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Soybean Producers Look To Get It Right

Soybean producers in Manitoba have a lot to think about, following a day long workshop in Portage la Prairie on January 30. The event was organized by the Manitoba Pulse Growers Association, and was titled 'Getting It Right'. Executive Director Francois Labelle explains the workshop was similar to an event held in North Dakota.
"It was an opportunity to duplicate a seminar that's held by the North Dakota Soybean Council, and they brought up three of their speakers from North Dakota State University. They brought them up here for the conference andbrought a lot of pertinent information that they're working on in North Dakota that is very similar to our production practices here in Manitoba."
He adds there are growers that have been producing soybeans for more than a decade in Manitoba, but North Dakota has a much longer history with the crop.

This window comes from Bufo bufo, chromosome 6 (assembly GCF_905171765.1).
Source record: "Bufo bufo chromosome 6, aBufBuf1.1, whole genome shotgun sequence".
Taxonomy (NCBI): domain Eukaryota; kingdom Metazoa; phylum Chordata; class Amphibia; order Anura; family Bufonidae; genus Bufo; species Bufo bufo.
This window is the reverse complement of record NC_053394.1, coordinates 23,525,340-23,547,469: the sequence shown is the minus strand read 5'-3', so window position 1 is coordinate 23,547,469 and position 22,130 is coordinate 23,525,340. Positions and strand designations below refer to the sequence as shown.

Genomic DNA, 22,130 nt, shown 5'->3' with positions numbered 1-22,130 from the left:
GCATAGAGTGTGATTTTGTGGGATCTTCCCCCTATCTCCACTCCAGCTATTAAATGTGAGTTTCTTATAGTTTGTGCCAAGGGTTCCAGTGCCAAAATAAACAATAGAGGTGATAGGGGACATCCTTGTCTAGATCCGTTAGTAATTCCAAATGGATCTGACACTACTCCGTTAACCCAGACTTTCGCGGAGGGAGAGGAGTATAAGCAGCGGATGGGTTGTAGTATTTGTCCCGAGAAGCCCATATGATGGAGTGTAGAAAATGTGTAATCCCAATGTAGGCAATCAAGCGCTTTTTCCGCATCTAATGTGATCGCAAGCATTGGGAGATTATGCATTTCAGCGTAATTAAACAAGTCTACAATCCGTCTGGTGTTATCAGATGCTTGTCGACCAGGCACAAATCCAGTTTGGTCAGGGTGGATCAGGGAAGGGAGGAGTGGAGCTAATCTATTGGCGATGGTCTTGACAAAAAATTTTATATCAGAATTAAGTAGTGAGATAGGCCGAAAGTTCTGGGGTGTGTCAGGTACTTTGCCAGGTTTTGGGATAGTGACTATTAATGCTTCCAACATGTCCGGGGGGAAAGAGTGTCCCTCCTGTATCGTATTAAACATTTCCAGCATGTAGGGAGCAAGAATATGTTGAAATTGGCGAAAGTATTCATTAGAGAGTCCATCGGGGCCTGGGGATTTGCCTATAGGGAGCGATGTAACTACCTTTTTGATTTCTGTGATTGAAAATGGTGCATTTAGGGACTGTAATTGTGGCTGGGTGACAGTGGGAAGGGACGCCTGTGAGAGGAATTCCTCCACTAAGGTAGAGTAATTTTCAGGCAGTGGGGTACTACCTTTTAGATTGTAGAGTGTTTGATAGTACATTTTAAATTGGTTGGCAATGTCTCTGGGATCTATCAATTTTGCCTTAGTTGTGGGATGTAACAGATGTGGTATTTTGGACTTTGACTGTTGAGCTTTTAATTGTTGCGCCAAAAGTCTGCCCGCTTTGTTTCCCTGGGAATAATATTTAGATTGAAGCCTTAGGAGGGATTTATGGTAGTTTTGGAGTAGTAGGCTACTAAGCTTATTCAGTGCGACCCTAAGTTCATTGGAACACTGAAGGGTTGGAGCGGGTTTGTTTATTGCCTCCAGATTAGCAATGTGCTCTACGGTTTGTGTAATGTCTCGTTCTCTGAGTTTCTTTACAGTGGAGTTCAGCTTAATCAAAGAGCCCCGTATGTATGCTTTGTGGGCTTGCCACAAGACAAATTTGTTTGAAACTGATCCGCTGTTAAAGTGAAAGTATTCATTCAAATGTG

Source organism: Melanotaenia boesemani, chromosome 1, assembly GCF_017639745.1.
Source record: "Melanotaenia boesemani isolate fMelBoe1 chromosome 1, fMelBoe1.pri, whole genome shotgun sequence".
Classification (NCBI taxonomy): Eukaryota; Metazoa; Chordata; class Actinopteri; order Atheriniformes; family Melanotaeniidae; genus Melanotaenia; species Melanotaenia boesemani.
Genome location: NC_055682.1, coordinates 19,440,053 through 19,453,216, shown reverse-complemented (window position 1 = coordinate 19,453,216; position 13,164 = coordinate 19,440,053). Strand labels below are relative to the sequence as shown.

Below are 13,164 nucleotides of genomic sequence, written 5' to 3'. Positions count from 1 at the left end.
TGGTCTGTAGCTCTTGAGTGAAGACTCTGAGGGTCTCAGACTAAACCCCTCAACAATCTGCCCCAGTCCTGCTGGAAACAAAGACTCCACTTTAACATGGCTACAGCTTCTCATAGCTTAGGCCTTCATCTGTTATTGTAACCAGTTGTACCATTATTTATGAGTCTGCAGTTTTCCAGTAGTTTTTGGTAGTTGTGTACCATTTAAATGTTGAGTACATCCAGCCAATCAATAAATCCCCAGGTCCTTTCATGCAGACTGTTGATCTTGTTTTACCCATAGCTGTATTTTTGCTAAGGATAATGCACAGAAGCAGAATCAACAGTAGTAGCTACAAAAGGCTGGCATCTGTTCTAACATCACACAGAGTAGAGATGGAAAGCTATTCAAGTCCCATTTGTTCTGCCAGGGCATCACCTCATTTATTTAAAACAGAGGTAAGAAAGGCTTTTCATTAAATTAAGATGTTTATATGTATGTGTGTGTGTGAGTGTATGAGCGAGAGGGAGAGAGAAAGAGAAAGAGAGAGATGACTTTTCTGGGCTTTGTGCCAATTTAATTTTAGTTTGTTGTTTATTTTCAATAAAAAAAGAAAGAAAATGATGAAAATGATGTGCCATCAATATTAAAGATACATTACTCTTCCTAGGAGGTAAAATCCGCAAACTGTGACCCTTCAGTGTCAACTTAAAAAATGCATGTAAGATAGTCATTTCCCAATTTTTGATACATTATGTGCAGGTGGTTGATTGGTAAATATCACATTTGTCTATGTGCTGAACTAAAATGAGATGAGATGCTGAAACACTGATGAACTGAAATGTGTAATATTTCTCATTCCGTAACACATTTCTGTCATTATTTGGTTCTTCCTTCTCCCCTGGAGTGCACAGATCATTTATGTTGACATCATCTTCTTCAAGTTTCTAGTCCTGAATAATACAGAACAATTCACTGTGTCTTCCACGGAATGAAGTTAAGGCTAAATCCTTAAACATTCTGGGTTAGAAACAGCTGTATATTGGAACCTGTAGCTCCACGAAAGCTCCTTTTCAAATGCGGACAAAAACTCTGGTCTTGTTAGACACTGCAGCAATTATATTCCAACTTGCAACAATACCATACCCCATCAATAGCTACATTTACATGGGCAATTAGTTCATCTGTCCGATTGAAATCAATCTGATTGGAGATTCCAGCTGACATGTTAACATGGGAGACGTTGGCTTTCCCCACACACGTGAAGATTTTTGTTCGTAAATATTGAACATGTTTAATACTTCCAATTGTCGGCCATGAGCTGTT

"We can learn from what North Dakota has, and we can learn from some of the problems that have developed in North Dakota. On the other side, in Manitoba, we have some growers who have only grown them for a few years. These growers are still early in their cycle and they've got a lot to learn from these seminars. We all sat here and learned something today."
Robert Gulden was the final speaker of the day. He's the associate professor of plant science at the University of Manitoba. He touched on a number or issues related to weed maintenance for soybean producers. One of his final messages was that producers could begin to see new species of weeds in their fields, as soybean crops become more common in the province.
"When you're starting to grow southern crops you should expect to see more southern weeds. Some of those are in the province already, others are in North Dakota and will be coming north through the Red River Valley, for sure. We expect that to happen so we need to keep an eye on those species shift, and new species that jump from ditches into fields."
One of those weeds causing concern is giant ragweed. The glyphosate resistant weed is already present in some Manitoban ditches, but could make the jump to fields as soybean crops become more prevalent.

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